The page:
Companies can track the location of phones with their ad networks, including personal information such as what apps are installed on target users' phones, according to a University of Washington study on mobile privacy.
The team found that smaller firms and even individuals can track their targeted users' activities. According to a report by the Wired, it is possible for anyone with an investment as low as $1,000 (£757.40) to spy with disturbing accuracy on people's phones through targeted advertisement networks.
Researchers showed how simple it can be to correlate certain things based on demographics, location, and other personal details to make sensitive and sometimes startling discoveries about the user.
The example mentioned in the report is of a 20-something male user who has a gay dating app installed in his phone. From there, it is possible to track which coffee shop the person has been to, his address, or even track which route they have used to get to work. This opens up the possibility of a "spy" being able to effectively keep tabs on people with levels of precision that modern mobile phones offer in terms of location.
"Regular people, not just impersonal, commercially motivated merchants or advertising networks, can exploit the online advertising ecosystem to extract private information about other people, such as people that they know or that live nearby," reads an excerpt from the paper published by the team which will be presented at the Electronic Society in Dallas in the coming weeks, notes the report.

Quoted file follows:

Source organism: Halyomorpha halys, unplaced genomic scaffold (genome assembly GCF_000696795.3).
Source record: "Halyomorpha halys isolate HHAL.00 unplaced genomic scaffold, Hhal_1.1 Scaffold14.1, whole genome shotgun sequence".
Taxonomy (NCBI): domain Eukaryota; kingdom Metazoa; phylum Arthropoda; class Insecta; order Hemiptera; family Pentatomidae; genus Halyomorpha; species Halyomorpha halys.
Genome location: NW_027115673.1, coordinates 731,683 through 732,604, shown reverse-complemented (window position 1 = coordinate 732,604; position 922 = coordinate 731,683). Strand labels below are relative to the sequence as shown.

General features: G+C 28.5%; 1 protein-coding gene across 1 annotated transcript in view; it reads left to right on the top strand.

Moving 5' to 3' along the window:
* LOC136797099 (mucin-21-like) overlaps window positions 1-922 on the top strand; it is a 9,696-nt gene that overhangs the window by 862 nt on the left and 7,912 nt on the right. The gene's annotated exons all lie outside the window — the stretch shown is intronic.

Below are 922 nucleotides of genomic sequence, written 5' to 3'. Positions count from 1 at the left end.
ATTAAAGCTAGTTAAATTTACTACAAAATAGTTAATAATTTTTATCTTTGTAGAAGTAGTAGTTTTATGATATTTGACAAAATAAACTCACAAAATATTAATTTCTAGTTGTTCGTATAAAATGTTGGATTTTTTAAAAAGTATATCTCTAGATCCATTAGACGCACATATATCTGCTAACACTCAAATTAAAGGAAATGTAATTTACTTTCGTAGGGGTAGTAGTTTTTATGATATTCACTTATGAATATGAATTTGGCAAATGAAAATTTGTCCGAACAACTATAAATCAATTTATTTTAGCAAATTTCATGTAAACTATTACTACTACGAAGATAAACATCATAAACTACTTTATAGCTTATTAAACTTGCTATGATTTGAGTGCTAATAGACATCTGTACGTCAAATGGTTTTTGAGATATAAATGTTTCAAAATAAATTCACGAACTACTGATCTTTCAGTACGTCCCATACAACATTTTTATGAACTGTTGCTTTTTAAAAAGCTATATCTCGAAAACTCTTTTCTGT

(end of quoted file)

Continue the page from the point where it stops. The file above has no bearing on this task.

People don't care about big corporations spying on them, says Paul Vines, a University of Washington researcher.
A company as large as a cola maker or a global sporting brand is likely to treat an individual as nothing more than a data point among millions and so people don't really feel threatened by how much big brands know, but "the potential person using this information isn't some large corporation motivated by profits and constrained by potential lawsuits. It can be a person with relatively small amounts of money and very different motives," Vines added.
For their study, researchers used 10 Android phones, created an ad banner and built a website to serve as a landing page for the ad to come to. They then spent $1,000 with "demand-side platforms" (DSP) such as Google Adwords, MediaMatch, Facebook, and other advertising pages. When signing up for these ads, they had to specify what kind of demographic they are going for, and other unique identifiers and which apps these ads would appear in.
Using the DSP, they were able to place a location grid, which they will be testing and targeted the Talkatone app that is ad friendly. So every time there was an open Talkatone app in that grid, the DSP would charge the researcher two cents and show the location where the app was opened. The team was able to track the user effectively within 25 feet. Time delays of only six minutes were noted using the ad network's reporting functions. All the user had to do was either open the app twice in six minutes or leave the app open for over four minutes.
"You're using whether or not your ad gets served as an oracle to tell you whether or not an event happened: that this particular device was at this location," Vines says, reports Wired. The researchers also noted that the DSP did not find this unusual or even flag them for surveillance.
Researchers have said that there is no simple fix for this surveillance issue. The report notes that every advert that a user can see in a free app could monitor them in return.